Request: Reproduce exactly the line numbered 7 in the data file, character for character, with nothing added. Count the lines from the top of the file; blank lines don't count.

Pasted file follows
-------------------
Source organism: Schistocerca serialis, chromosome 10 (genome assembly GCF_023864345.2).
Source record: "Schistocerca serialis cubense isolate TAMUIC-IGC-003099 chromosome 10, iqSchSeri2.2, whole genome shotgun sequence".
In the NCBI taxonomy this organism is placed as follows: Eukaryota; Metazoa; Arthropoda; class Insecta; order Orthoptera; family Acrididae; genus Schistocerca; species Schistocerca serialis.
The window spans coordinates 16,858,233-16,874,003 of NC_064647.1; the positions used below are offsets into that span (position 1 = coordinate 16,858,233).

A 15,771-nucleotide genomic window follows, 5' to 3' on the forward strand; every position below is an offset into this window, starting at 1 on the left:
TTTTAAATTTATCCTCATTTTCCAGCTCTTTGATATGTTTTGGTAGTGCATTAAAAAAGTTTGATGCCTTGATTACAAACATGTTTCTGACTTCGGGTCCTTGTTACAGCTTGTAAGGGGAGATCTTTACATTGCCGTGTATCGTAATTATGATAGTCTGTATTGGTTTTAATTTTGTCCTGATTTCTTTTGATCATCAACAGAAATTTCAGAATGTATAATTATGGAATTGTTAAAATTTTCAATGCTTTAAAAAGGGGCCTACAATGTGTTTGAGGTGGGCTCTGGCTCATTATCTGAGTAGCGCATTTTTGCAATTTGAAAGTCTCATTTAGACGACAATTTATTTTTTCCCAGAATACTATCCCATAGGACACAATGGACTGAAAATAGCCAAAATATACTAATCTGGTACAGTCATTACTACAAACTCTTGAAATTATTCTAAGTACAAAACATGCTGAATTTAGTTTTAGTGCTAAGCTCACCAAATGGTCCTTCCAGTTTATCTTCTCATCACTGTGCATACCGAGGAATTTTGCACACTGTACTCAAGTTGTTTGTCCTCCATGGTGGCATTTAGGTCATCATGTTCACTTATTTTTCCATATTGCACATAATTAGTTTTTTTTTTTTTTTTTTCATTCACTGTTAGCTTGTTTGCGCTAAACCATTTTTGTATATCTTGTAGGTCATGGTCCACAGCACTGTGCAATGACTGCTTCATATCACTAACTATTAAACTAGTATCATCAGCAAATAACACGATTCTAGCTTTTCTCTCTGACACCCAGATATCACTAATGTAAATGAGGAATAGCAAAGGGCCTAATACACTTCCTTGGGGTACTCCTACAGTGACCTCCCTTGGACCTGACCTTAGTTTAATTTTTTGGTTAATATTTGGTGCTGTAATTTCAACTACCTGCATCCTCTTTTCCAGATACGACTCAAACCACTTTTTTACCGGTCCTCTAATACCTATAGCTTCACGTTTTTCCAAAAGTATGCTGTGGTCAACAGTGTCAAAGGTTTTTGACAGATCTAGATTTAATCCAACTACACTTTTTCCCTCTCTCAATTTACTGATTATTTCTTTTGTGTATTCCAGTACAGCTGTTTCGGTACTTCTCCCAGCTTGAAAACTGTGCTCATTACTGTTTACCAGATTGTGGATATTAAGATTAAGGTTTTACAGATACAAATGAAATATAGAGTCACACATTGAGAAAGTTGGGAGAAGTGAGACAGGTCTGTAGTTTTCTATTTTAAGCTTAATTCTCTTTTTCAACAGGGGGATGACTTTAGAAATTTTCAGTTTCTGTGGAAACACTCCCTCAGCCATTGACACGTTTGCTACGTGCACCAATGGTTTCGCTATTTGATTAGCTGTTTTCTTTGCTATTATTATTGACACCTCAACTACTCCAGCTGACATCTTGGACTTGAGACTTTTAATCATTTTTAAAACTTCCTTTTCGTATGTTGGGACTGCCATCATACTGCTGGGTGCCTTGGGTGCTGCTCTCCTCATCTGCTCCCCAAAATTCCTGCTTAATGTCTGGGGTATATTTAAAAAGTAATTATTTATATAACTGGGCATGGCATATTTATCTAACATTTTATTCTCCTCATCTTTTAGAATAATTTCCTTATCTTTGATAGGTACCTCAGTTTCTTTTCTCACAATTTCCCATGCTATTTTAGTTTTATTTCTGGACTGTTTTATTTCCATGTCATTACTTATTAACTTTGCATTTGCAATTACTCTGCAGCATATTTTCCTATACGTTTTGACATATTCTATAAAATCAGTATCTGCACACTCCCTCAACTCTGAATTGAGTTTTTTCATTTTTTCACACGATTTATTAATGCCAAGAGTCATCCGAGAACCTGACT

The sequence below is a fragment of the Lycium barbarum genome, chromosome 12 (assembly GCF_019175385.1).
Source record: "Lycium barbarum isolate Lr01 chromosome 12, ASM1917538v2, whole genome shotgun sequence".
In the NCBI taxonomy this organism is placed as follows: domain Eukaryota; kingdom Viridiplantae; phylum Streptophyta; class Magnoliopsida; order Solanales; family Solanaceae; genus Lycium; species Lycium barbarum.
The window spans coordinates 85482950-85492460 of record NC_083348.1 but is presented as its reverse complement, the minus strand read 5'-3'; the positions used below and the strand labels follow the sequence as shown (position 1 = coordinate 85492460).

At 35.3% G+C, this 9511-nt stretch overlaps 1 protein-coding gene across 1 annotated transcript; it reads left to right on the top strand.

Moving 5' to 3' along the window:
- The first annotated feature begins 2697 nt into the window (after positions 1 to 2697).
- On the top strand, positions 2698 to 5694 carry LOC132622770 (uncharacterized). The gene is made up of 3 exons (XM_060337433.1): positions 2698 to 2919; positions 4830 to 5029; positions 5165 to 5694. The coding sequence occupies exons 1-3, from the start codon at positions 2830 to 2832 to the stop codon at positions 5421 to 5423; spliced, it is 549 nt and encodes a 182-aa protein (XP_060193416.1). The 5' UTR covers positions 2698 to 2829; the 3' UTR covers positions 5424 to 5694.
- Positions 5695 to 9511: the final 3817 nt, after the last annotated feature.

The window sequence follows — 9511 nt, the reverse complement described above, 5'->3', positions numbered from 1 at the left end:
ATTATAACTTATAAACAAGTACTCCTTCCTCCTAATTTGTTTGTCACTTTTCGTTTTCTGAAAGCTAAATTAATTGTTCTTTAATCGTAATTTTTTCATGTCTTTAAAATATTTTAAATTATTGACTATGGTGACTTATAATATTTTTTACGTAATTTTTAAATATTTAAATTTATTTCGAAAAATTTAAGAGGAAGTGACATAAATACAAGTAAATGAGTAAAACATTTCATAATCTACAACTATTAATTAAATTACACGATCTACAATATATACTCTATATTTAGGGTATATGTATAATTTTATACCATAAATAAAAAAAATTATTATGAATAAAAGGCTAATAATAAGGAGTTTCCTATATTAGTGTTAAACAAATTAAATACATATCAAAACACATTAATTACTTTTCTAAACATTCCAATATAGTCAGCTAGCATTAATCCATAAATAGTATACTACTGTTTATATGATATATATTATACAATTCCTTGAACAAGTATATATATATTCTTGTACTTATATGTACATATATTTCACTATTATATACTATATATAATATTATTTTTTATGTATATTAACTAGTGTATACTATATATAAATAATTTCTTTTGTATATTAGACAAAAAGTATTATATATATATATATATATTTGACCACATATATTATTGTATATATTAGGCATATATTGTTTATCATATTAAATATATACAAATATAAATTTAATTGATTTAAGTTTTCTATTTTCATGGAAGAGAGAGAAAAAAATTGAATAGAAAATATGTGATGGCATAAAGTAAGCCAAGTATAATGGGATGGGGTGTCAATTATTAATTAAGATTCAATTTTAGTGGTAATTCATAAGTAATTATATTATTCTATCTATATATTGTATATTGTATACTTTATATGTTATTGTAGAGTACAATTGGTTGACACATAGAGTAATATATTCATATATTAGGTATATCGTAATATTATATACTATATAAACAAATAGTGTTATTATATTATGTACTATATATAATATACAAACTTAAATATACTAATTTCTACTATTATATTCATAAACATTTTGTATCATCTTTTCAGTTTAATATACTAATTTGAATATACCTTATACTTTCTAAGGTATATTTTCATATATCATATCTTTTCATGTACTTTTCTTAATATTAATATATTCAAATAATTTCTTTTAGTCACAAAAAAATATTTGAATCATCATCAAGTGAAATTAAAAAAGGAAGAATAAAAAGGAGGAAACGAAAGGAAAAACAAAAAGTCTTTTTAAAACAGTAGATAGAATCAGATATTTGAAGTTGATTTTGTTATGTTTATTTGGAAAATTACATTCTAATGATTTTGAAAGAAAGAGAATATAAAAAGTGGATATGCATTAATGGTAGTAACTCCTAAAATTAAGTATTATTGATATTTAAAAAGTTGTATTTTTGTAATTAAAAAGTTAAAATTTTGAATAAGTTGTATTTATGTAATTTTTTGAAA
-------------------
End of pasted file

The sequence below is a fragment of the Lycium barbarum genome, chromosome 12 (assembly GCF_019175385.1).